Harburg, E., Gleiberman, L., Russel, M., Cooper, M. L. (1991). ANGER-COPING STYLES AND BLOOD-PRESSURE IN BLACK-AND-WHITE MALES – BUFFALO, NEW-YORK. Psychosomatic Medicine, 53(2), 153-164.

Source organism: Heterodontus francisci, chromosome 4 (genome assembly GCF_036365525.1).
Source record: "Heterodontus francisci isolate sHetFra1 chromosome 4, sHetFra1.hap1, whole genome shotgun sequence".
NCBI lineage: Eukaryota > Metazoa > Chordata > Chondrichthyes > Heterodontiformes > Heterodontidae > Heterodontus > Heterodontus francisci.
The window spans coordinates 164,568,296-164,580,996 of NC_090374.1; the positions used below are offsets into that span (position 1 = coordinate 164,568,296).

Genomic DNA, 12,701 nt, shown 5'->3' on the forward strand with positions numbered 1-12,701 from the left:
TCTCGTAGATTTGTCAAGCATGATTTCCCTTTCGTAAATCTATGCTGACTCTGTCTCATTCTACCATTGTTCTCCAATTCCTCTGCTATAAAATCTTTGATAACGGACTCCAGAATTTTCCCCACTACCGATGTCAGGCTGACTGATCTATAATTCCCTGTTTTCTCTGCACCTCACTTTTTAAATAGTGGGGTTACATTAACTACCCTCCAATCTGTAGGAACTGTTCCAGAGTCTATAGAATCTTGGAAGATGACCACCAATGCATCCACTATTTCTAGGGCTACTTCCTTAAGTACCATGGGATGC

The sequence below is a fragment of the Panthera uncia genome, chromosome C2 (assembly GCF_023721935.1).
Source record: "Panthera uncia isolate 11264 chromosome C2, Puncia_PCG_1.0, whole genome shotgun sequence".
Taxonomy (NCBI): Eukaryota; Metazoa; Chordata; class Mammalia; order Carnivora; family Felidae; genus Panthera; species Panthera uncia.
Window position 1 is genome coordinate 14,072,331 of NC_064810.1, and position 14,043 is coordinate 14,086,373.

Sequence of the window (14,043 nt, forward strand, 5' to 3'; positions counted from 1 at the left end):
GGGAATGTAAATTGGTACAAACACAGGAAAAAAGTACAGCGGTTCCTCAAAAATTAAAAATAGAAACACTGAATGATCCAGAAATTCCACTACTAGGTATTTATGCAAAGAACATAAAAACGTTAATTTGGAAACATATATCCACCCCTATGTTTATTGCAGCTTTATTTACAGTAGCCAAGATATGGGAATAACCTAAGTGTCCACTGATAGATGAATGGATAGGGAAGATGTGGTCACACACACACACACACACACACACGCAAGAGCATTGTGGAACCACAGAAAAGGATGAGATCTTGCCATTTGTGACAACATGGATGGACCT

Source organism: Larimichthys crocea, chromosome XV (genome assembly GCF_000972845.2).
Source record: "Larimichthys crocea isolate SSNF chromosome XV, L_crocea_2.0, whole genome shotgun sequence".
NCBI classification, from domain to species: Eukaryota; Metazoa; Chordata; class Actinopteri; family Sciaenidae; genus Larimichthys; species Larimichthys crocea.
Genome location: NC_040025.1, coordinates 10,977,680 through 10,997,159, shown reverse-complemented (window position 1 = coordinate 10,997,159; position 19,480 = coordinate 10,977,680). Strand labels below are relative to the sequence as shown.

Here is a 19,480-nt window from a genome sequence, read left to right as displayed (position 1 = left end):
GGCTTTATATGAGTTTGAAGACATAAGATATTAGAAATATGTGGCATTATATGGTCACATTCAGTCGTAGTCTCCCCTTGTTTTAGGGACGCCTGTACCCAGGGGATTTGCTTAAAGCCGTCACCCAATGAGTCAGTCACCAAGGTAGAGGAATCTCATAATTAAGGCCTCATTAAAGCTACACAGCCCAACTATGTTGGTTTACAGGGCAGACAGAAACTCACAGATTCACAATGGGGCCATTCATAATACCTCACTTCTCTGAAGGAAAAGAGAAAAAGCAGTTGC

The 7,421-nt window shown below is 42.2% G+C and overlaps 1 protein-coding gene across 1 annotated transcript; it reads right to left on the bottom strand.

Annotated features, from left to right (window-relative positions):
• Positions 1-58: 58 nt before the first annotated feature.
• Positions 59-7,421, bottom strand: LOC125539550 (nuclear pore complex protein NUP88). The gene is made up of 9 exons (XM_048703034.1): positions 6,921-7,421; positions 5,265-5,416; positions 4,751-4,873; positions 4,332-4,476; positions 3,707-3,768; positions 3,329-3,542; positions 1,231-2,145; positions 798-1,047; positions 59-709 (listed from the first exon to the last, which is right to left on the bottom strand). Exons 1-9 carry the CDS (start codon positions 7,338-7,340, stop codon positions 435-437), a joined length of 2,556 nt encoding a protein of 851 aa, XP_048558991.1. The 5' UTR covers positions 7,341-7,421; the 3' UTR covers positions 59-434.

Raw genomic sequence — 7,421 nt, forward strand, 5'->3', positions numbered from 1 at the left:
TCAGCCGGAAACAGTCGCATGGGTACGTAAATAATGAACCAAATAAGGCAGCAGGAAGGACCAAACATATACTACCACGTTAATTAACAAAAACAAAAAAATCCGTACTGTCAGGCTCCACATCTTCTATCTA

Data from a random survey of household residents in the urban area of Buffalo, stratified by race and education, showed relations between anger-coping styles and age-weight adjusted blood pressure (BP) among males (N = 720). Findings show that older black males with a high reflective mode of anger (constrain anger and try to solve the problem) had significantly lower blood pressure than those with low scores on this mode. In contrast, older black males with a high Anger-out mode (impulsive anger strongly expressed) had significantly higher blood pressure than those low on this mode. This Anger-out pattern was also found for older white men; but for young whites, only higher alcohol and lower education were significantly related to higher BP levels. An Anger-in mode (impulsive anger not expressed) was not significantly related to blood pressure. The limitations of the Anger-in measures are examined, and a concept of a resentful anger style is discussed and presented for further research.
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